# Finding the Roots of Equations

## The Bisection Method

The simplest way to solve an algebraic equation of the form g(z) = 0, for some function g is known as bisection. The method assumes that we start with two values of z that bracket a root: z1 (to the left) and z2 (to the right), say. Then, we iteratively narrow the range as follows. First, define zm to be the midpoint of the range: zm = (z1 + z2)/2. Then, if g(zm) has the same sign as g(z1), and assuming that there is only one root in the range, then we know that the root must lie in [zm,z2], and we can replace z1 by zm. If not, then the root lies in [z1,zm], so zm can replace z2.

A C fragment to implement this logic is:

```	if (g(zm)*g(z1) > 0)
z1 = zm;
else
z2 = zm;
```

The process continues until |z2-z1| becomes less than some specified tolerance. Obviously, the uncertainty in the value of the root (the width of the range) decreases by a factor of two with each iteration, that is, we gain approximately 1 decimal digit of accuracy every 3 iterations.

## The False-Position and Secant Methods

The bisection method relies solely on the assumption that the function g is continuous, so its value at the midpoint (eventually) lies between its values at the end of the range. If g is differentiable, we can do better. In that case, a straight-line approximation to g in the range [z1,z2] is appropriate, and we can estimate the root by linear interpolation (or extrapolation). After each iteration, the range is refined to incorporate the improved information.

In C, we can write: zs = z1 + (z2 - z1) * (-g(z1)) / (g(z2) - g(z1));

Both the false-position and the secant methods use this approach. The difference between the two is simply what you so with the information once you have it. In the method of false position (sometimes called regula falsi), we refine our range so that [z1,z2] always spans the root, as with bisection. That is, we replace z1 or z2 by zs depending on the sign of g(zs):

```	/* False position iteration. */

zs = z1 + (z2 - z1) * (-g(z1)) / (g(z2) - g(z1));

if (g(zs)*g(z1) > 0)
z1 = zs;
else
z2 = zs;
```

In the secant method, we always use zs and the previous estimate of the root (z2 say):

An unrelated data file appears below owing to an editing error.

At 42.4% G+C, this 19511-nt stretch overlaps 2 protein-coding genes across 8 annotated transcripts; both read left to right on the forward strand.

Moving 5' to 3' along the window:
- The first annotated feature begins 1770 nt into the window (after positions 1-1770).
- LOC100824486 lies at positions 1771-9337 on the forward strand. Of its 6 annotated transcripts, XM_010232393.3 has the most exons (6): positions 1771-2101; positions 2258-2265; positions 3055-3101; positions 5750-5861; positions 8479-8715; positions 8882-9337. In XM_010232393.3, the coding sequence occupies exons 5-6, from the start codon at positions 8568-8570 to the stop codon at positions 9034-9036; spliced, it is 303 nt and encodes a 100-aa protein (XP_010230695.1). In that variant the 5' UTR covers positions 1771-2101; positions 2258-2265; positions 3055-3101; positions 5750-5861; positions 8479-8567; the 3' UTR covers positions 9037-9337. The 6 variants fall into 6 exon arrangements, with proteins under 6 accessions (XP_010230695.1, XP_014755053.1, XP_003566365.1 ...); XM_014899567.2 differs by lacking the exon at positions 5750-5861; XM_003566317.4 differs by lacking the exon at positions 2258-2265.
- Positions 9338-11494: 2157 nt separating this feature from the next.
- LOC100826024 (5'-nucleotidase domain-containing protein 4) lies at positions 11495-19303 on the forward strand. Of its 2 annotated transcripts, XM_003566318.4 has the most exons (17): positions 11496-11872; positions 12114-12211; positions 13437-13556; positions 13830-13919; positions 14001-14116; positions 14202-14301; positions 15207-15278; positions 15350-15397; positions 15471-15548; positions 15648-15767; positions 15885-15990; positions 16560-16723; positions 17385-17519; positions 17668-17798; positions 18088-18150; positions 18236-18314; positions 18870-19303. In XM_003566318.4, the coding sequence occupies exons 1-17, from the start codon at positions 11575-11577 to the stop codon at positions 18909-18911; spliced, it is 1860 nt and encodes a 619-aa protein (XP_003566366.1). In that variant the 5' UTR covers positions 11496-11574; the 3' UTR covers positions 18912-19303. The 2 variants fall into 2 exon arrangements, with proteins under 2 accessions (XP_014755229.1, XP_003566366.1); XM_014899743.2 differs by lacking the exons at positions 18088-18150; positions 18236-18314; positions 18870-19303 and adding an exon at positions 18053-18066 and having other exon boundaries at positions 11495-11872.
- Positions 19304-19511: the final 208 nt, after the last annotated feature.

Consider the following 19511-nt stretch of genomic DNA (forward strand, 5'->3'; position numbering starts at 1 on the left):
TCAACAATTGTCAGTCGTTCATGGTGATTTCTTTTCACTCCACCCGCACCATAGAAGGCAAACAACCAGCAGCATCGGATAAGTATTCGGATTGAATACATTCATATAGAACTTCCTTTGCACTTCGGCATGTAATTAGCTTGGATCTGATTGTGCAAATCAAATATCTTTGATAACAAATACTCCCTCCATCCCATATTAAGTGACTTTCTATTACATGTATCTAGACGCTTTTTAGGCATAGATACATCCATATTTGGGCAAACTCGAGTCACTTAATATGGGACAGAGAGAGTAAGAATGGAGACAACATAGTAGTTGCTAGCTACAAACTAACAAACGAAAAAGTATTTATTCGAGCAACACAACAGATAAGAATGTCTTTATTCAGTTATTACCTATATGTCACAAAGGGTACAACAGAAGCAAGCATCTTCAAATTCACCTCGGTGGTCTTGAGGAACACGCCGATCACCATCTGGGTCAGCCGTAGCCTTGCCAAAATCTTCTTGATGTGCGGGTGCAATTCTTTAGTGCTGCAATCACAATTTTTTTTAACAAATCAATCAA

```	/* Secant iteration. */

zs = z1 + (z2 - z1) * (-g(z1)) / (g(z2) - g(z1));

z1 = z2;
z2 = zs;
```
Note that, with false position, we are guaranteed that our range always spans the root, and convergence is assured, although the method is generally slower than the secant method. Specifically, in the configuration shown above, the iterates would approach the solution from the right, leaving z1 unchanged and slowing the convergence. As illustrated below, with the secant scheme, the root may not remain bracketed, and there is always the possiblilty of an instability causing the method to fail. (This is usually not a problem if we are close to the root and g is almost linear in [z1,z2], but it is a real possibility if the function has several ``wiggles'' in the range.)

Generally speaking, these methods work best when we are already close to the solution. One can construct situations where the secant method performs far worse than bisection but, as a rule of thumb, it can be shown that, once we are close to a root, the secant method more than doubles the number of digits of accuracy of the answer every two iterations. False position, while slower, still converges substantially faster than bisection.

## The Newton-Raphson Method

The most efficient method for finding a root of an equation is known as Newton-Raphson. In this method, instead of doing linear interpolation between two points known to straddle the root, as in the secant method, we use the value of the function g and its derivative g' at some point z, and simply follow the tangent to the point where it crosses the axis.

Obviously, zn = z - g(z)/g'(z). In this example, you can see that the next iteration (starting at zn) will already bring us very close to the root.

When it can be used, Newton-Raphson converges extremely rapidly. In fact, the number of digits of accuracy doubles at each iteration. However, the method requires that we know g', which may not always be the case (for example, if g is known only as a tabulated or numerically defined function). Note, though, that it is possible to make numerical estimates of g' by evaluating g at two nearby points. The method also suffers from the fact that it can be wildly unstable if we start far from the root (for example, if we started at the point labeled z2 in the earlier figures, Newton Raphson would send us off in entirely the wrong direction). And of course, if happen to land near a turning point, where g'(z) = 0, the method will fail badly.

Like the secant method, Newton-Raphson is often used to refine our results after bisection has already brought us fairly close to the desired solution.